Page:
Definitions

from The Century Dictionary and Cyclopedia

  • n. In architecture, an expanse of wall unbroken by architectural features or ornaments; especially, such an expanse con sidered as a feature of design, or as a field for decoration in painting, or of any other na ture.

Etymologies

Sorry, no etymologies found.

Examples

  • But I agree, the wall-space around the beds should have been used for cupboards, shelves, and drawers. modina on 18 Jan 2009 at 9: 09 am #

    Monte-Silo House by Gigaplex Architects

  • I saw every bit of available wall-space hung deep with sea-boots, oilskins, and garments, clean and dirty, of various sorts.

    Chapter 14

  • They were beautiful and honest things, and he decorated all the available wall-space of his bedroom with them.

    Chapter V

  • Since relocating to a much smaller space, I've learned to make the most of the wall-space with an assortment of noticeboards, hooks, pins, rails, clips, magazine holders, magnetic boards and magnets, drawer handles, and of course the pre-existing and incredibly handy picture rail.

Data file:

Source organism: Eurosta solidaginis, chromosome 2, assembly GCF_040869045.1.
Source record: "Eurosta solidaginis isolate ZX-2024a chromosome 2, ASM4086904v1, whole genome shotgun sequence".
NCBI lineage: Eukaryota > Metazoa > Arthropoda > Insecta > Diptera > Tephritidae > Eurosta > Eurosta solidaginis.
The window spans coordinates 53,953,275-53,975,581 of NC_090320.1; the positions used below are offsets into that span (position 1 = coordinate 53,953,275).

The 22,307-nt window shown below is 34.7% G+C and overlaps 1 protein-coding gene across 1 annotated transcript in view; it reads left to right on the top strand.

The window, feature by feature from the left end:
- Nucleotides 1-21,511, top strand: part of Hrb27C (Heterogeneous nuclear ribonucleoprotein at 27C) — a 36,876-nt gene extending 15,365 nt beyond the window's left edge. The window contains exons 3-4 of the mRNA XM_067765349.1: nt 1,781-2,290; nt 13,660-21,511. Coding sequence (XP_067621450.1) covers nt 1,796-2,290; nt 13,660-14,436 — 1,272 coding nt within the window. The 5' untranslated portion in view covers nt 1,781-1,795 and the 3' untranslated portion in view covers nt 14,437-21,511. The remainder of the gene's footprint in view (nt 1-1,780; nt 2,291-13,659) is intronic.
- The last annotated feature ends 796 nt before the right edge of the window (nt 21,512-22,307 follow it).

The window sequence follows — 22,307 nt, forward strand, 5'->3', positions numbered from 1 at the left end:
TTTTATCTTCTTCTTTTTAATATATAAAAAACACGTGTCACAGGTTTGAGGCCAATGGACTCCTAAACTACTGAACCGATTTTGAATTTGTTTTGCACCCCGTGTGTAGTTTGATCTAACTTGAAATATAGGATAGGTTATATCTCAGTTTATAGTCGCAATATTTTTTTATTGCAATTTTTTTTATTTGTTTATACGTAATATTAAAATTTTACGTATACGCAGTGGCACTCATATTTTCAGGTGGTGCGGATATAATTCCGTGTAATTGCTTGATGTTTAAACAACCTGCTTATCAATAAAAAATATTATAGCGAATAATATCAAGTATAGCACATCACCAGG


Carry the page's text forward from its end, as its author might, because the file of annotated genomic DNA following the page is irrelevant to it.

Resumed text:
Studio tips - Vertical storage

  • On birthdays, holidays and graduations, the dreaded swarm descends, perching on her shelves, flapping up her wall-space, peeking out from her closet -- it's like a horror movie.

    Jen Sincero: Threesome's A Crowd

  • ` My next exhibition, I don't want any wall-space showing, just ranks of painted faces demanding we pay them some attention. '

    Fleshmarket Close

  • August had decided of his own accord to brace the walls of his garage with steel struts and divide the wall-space off into panels.

    The Road Leads On

  • Note the possibility of using the wall-space between the buttresses for storage (shelving).

    Chapter 7

  • More wine racks took up the furthest wall except for the door through to the office and storeroom, and on every other inch of wall-space there were shelves for sherries, beers, mixers and coke and all the oddments that people asked for.

    PROOF

  • The base of the colonnade beneath the balustrade and pillars is a rough concrete wall hidden by a sloping bank of evergreens, upon which the eye rests pleasantly amid so much wall-space and architectural decoration.

    Lippincott's Magazine, Vol. 22, August, 1878

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